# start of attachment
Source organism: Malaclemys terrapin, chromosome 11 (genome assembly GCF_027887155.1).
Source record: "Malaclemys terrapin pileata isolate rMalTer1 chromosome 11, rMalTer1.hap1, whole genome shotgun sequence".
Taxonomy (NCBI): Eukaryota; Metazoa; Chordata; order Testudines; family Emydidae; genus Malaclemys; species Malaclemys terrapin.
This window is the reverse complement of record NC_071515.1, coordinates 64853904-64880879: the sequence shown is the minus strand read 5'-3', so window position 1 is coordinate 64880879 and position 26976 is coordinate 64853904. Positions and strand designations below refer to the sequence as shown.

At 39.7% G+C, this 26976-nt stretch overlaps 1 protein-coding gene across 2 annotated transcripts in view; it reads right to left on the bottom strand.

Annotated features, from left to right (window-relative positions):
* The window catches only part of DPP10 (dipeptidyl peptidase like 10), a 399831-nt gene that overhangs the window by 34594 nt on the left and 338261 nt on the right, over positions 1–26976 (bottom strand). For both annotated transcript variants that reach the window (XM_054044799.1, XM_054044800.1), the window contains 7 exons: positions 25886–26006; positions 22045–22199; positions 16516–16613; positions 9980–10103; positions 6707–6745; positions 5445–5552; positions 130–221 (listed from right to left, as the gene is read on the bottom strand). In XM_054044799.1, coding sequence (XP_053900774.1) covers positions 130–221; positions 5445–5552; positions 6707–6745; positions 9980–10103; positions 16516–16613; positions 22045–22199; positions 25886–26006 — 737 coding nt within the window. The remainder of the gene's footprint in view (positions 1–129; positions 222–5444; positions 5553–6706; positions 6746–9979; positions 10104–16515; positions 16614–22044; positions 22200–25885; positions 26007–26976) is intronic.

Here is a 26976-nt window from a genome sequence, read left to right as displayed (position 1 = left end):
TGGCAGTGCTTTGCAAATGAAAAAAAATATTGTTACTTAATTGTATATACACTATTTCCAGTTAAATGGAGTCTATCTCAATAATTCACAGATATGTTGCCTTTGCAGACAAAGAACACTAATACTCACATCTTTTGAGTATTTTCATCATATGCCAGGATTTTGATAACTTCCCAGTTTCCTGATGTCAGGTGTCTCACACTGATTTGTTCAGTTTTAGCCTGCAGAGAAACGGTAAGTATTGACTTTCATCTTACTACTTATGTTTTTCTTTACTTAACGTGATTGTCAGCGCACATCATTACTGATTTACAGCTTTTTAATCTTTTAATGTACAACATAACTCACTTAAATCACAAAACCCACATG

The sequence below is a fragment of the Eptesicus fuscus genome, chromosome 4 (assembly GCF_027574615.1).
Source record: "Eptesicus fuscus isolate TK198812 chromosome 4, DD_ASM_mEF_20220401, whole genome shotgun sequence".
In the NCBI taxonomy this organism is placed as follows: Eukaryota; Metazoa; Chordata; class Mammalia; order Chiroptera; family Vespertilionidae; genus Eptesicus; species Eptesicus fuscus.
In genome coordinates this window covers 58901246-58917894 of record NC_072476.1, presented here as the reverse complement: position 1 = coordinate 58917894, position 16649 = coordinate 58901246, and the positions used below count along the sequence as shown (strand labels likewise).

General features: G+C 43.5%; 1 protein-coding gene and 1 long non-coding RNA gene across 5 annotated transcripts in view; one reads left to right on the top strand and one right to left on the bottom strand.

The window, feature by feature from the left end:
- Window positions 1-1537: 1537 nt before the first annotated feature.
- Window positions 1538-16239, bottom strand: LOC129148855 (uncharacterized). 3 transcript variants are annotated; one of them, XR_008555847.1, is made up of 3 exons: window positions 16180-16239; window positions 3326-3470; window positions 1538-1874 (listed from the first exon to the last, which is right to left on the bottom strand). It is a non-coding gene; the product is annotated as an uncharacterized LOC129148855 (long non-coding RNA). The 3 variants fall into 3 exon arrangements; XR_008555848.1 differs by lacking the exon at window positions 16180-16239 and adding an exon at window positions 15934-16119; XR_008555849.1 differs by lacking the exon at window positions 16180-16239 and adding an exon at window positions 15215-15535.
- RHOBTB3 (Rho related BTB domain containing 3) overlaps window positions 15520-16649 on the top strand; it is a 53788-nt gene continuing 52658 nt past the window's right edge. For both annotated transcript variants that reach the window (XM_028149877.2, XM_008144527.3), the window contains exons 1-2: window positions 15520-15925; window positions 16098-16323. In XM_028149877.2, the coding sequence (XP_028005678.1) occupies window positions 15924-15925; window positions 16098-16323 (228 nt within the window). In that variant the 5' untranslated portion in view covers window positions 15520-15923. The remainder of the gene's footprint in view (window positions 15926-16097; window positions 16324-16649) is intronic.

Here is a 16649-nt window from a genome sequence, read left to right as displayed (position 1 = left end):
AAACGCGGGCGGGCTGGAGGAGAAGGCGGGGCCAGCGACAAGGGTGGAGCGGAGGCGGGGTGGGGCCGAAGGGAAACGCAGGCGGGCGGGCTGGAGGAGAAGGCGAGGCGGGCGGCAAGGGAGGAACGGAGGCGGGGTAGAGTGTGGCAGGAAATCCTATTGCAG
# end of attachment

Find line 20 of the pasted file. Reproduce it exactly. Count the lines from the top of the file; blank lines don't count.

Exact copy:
AAACGCGGGCGGGCTGGAGGAGAAGGCGGGGCCAGCGACAAGGGTGGAGCGGAGGCGGGGTGGGGCCGAAGGGAAACGCAGGCGGGCGGGCTGGAGGAGAAGGCGAGGCGGGCGGCAAGGGAGGAACGGAGGCGGGGTAGAGTGTGGCAGGAAATCCTATTGCAG